Steven Leuck is one of the owners of Contractors Electric LLC here in Eugene. He’s also a past-president of the Willamette Valley Chapter - Construction Specifications Institute, and like me a member of the Emerald Executive Association. He’s also one of the nicest guys you could ever meet, with a tirelessly curious mind.

Steven recently passed along a link to a CNN article about young architects from Europe who chose to pursue their careers in China immediately upon graduating from architecture school. What the article said did not surprise me. What was most startling (and telling perhaps) is how much misplaced trust was laid at the feet of mere babies (architecturally speaking). Designers right out of school do not know what they don’t know. The Chinese boom-era predilection toward “xenocentric” buildings, as President Xi Jinping called them, exacerbated problems. Those projects betray a certain insecurity toward more traditional or conservative design approaches in favor of shiny new objects as if to proclaim how “modern and progressive” China’s contemporary culture is. As the article says, that trend is now being tempered. I’m no expert, but my sense is China has been through a period of excess, over-speculation, and profligacy that had to end at some point. China is maturing and will increasingly focus on making its new cities more attractive and coherent: cleaner, people-friendly, with vibrant streets and neighborhoods, as opposed to assembling collections of anti-urban, Jetsons-like trophy buildings that clamor for attention.

As the article goes on to say, the end of the Chinese “gold rush” has been accompanied by a lessening reverence toward Westerners and an exodus of the young European architects drawn to China by the promise of creative freedom and the projects to lavish it upon. The legacy of this period includes eerily empty and vast, instant “ghost cities” such as Ordos New City (Kangbashi) devoid of not only people but also of any sense of place or history.

Changfeng footbridge on Fen river and Shanxi theater, Taiyuan, Shanxi, China. Photo by Emdx (Own work) [CC BY-SA 4.0 (], via Wikimedia Commons

What lessons, if any, should we here in Oregon take from the Chinese experience? Certainly, the scale of development there dwarfs anything that might ever occur here, so perhaps we needn’t be so concerned. On the other hand, it does not take especially large projects to have an outsized impact in a community like Eugene. The recent wave of large student housing developments is a case in point. For better or worse, projects like The Hub and the Capstone apartments (13th & Olive) have irretrievably transformed downtown Eugene. Even much larger American cities, such as the would-be Amazon suitors, should be wary of the potentially destabilizing impact of massive projects drawn from whole cloth.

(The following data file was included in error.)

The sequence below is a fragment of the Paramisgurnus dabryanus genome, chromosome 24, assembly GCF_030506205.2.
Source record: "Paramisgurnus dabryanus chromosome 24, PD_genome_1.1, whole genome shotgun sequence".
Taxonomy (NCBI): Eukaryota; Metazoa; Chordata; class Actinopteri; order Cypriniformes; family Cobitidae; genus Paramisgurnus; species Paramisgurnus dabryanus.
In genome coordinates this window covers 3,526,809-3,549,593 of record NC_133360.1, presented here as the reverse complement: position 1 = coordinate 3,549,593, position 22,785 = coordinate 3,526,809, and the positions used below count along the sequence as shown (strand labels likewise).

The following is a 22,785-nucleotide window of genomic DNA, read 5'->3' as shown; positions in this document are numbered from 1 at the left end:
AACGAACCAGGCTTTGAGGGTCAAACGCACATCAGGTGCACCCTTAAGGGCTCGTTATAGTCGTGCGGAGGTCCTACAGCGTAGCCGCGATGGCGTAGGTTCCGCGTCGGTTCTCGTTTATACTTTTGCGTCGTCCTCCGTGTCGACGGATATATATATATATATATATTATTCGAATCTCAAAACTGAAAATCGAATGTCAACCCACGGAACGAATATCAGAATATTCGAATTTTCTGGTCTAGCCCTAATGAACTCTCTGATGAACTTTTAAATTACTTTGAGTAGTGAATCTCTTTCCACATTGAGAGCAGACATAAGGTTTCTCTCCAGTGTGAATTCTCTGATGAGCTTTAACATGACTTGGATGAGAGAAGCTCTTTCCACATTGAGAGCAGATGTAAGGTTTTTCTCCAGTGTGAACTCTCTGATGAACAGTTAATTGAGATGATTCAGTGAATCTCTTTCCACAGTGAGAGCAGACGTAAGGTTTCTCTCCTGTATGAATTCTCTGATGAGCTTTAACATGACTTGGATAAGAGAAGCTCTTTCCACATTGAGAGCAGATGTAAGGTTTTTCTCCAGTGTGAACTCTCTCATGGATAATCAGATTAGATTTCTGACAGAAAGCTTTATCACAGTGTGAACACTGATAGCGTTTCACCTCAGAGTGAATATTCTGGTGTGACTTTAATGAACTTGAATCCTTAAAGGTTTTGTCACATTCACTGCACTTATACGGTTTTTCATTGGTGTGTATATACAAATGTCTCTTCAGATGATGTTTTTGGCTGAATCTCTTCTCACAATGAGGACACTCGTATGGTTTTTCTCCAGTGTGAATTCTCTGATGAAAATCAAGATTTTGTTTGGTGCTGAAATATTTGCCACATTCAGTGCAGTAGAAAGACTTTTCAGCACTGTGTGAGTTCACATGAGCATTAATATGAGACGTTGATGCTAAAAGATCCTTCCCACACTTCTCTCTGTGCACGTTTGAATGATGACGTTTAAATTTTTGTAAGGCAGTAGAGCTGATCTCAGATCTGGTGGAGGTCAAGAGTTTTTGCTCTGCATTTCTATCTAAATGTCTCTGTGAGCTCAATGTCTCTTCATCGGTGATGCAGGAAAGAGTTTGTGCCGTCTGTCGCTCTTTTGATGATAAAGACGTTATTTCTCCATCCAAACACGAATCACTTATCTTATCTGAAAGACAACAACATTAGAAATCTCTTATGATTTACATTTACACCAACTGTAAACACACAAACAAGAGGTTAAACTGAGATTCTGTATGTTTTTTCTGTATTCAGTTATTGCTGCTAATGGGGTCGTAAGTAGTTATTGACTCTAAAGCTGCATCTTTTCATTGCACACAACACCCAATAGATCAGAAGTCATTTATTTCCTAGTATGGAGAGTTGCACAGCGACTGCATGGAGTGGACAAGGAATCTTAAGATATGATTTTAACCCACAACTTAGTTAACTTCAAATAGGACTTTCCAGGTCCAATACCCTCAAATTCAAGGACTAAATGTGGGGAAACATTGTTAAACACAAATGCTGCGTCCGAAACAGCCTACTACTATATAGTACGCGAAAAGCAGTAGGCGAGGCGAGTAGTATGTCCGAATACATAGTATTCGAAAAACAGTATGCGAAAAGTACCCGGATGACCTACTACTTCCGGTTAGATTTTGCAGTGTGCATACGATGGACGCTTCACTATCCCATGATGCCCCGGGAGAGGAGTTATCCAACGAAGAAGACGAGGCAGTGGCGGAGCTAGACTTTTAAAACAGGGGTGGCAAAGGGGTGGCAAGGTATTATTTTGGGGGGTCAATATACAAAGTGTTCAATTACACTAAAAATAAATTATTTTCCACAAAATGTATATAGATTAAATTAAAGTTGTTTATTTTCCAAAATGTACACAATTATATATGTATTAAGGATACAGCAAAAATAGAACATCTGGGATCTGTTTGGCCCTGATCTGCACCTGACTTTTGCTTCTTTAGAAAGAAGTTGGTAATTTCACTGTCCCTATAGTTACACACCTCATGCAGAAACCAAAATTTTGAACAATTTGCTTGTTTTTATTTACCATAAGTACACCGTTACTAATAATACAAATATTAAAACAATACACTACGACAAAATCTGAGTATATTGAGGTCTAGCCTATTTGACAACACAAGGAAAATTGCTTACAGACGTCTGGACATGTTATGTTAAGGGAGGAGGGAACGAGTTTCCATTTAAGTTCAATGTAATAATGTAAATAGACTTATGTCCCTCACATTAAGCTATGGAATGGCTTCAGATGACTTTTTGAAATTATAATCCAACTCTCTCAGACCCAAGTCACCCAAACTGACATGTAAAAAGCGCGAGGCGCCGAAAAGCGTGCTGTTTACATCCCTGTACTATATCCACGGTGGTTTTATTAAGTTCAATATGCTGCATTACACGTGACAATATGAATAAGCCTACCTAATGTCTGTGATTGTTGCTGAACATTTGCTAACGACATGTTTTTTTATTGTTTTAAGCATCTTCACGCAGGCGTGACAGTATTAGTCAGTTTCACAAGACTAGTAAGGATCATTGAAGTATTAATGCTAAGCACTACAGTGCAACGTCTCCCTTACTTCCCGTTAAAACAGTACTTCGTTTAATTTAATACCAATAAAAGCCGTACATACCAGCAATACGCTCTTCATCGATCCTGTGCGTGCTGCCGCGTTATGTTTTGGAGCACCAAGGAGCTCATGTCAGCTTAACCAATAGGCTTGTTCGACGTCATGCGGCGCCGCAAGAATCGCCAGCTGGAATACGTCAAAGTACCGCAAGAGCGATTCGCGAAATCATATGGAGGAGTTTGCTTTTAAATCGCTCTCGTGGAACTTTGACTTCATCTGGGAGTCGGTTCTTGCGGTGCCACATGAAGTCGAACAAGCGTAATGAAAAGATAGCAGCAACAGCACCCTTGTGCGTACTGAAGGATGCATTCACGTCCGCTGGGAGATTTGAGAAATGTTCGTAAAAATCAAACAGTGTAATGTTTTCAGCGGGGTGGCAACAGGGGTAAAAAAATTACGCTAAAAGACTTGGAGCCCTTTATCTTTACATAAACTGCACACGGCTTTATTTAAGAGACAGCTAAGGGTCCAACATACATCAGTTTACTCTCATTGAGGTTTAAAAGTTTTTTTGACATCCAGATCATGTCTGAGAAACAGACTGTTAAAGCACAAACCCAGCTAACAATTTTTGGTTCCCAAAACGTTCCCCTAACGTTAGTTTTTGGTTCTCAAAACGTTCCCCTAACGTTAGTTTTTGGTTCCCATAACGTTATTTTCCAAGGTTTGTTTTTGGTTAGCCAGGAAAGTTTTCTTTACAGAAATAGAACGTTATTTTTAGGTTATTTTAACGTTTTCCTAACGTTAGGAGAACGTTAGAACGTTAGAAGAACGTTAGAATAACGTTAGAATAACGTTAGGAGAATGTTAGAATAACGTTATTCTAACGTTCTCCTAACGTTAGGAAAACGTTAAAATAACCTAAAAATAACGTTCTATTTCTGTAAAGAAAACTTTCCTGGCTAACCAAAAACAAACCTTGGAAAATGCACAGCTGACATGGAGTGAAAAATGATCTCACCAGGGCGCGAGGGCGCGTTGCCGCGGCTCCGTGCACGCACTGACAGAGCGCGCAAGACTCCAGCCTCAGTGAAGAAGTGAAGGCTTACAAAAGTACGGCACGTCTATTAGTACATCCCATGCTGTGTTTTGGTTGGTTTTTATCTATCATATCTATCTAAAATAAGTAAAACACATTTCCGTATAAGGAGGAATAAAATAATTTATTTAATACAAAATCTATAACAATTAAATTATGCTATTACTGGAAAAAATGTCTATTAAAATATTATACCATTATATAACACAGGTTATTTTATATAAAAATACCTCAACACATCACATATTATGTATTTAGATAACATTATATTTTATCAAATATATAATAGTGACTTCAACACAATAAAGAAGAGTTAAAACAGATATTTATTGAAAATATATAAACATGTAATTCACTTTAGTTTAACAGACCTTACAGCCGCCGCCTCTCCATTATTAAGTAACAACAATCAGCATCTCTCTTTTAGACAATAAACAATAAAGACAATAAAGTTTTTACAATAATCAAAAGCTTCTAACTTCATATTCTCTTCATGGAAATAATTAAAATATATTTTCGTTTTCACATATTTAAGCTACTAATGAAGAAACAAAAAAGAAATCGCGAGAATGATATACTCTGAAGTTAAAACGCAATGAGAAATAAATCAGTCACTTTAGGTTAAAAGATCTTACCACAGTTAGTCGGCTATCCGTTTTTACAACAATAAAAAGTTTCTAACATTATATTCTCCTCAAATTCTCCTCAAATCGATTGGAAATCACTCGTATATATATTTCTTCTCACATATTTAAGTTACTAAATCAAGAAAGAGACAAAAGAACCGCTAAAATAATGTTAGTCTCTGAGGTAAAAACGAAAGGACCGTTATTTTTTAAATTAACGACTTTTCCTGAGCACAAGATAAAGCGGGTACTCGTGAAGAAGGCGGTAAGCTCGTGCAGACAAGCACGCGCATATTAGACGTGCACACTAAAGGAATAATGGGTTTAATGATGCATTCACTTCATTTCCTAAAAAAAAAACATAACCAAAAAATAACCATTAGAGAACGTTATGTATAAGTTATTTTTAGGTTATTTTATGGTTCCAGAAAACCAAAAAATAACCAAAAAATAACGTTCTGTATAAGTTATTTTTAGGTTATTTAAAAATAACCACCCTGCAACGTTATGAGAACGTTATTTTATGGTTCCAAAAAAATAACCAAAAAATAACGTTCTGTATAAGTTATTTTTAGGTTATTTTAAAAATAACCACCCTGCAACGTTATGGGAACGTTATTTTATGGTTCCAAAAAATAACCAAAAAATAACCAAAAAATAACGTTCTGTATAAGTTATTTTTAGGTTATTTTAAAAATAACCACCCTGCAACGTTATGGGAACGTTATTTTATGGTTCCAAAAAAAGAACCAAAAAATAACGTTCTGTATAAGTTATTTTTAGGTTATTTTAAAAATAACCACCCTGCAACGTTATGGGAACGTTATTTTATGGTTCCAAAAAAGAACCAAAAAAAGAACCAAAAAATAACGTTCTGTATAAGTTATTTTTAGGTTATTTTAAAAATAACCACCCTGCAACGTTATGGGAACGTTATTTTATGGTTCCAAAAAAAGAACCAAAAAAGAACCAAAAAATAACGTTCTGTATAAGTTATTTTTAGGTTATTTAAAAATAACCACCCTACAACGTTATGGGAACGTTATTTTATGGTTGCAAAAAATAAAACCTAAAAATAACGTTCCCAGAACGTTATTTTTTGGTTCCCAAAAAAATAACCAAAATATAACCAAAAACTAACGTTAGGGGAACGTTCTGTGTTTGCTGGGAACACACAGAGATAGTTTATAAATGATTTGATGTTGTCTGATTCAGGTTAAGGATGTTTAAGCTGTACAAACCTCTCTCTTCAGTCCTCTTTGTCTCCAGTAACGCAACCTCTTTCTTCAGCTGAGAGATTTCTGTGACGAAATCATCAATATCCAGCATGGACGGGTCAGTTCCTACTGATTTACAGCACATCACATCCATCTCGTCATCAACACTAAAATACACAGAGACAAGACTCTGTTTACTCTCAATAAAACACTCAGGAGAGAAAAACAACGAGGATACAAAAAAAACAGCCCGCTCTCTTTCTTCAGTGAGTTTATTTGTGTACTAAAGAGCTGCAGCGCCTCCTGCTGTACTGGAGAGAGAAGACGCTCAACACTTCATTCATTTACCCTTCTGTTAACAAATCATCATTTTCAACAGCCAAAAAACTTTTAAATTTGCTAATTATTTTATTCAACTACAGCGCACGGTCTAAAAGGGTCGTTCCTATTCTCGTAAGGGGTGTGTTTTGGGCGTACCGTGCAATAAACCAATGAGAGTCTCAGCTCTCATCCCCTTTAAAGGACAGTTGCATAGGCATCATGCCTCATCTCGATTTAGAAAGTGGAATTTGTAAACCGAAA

Rome wasn’t built in a day. No city aspiring to greatness or simply mere pleasantness can be. I’m not exactly sure what the best mechanisms are to ensure future development occurs in easily digested increments; however, we can avoid repeating the mistakes of others. Wisdom is a byproduct of experience, something most twenty-something architects lack. The Chinese undervalued prudence as well as its own history and culture, paying a heavy price for doing so. Growth may be inevitable but Eugene can achieve the grace and style we hope for, even as it grows. What’s important is to value experience, whether it is our own or comes from others far away.

Thank you Steven for sharing a thought-provoking article!

Sunday, September 10, 2017

Guest Viewpoint: Ujjval Vyas

Ujjval Vyas, Ph.D., J.D.

Ujjval K. Vyas, Ph.D., J.D. is the principal of Alberti Group, a consultancy specializing in matters related to sustainability, risk management, and emerging technologies and new product development in the built environment. Prior to founding Alberti Group, he was an attorney representing contractors, design professionals, and other in the construction process (he remains a licensed attorney in the State of Ilinois). He has also taught architectural history, theory, design, and ethics at the graduate and undergraduate levels in the United States and Canada. He received his J.D. with honors from the Chicago-Kent College of Law, Illinois Institute of Technology, and holds a Ph.D. from the University of Chicago’s interdisciplinary Committee on the History of Culture.